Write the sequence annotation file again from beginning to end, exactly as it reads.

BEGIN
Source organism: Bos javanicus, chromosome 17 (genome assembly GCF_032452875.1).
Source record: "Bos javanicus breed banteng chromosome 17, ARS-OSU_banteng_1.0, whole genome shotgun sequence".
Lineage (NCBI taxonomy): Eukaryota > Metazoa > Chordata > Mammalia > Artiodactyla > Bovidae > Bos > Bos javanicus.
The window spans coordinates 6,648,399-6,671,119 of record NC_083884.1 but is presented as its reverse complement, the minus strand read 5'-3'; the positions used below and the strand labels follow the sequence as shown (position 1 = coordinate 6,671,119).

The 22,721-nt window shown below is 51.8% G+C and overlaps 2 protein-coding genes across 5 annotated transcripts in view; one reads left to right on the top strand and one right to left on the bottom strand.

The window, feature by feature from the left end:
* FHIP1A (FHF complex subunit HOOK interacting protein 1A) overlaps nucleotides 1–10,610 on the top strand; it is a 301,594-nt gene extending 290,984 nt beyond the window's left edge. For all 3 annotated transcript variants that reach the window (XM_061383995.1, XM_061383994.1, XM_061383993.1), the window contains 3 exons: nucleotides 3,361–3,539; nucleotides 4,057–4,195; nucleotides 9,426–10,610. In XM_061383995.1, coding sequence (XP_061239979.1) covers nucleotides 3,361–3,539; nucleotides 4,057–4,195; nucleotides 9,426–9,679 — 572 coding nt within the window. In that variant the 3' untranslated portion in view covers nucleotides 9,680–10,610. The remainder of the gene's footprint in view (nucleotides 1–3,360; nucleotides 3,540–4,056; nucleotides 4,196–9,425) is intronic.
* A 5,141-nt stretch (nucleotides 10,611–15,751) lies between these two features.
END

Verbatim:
Source organism: Bos javanicus, chromosome 17 (genome assembly GCF_032452875.1).
Source record: "Bos javanicus breed banteng chromosome 17, ARS-OSU_banteng_1.0, whole genome shotgun sequence".
Lineage (NCBI taxonomy): Eukaryota > Metazoa > Chordata > Mammalia > Artiodactyla > Bovidae > Bos > Bos javanicus.
The window spans coordinates 6,648,399-6,671,119 of record NC_083884.1 but is presented as its reverse complement, the minus strand read 5'-3'; the positions used below and the strand labels follow the sequence as shown (position 1 = coordinate 6,671,119).

The 22,721-nt window shown below is 51.8% G+C and overlaps 2 protein-coding genes across 5 annotated transcripts in view; one reads left to right on the top strand and one right to left on the bottom strand.

The window, feature by feature from the left end:
* FHIP1A (FHF complex subunit HOOK interacting protein 1A) overlaps nucleotides 1–10,610 on the top strand; it is a 301,594-nt gene extending 290,984 nt beyond the window's left edge. For all 3 annotated transcript variants that reach the window (XM_061383995.1, XM_061383994.1, XM_061383993.1), the window contains 3 exons: nucleotides 3,361–3,539; nucleotides 4,057–4,195; nucleotides 9,426–10,610. In XM_061383995.1, coding sequence (XP_061239979.1) covers nucleotides 3,361–3,539; nucleotides 4,057–4,195; nucleotides 9,426–9,679 — 572 coding nt within the window. In that variant the 3' untranslated portion in view covers nucleotides 9,680–10,610. The remainder of the gene's footprint in view (nucleotides 1–3,360; nucleotides 3,540–4,056; nucleotides 4,196–9,425) is intronic.
* A 5,141-nt stretch (nucleotides 10,611–15,751) lies between these two features.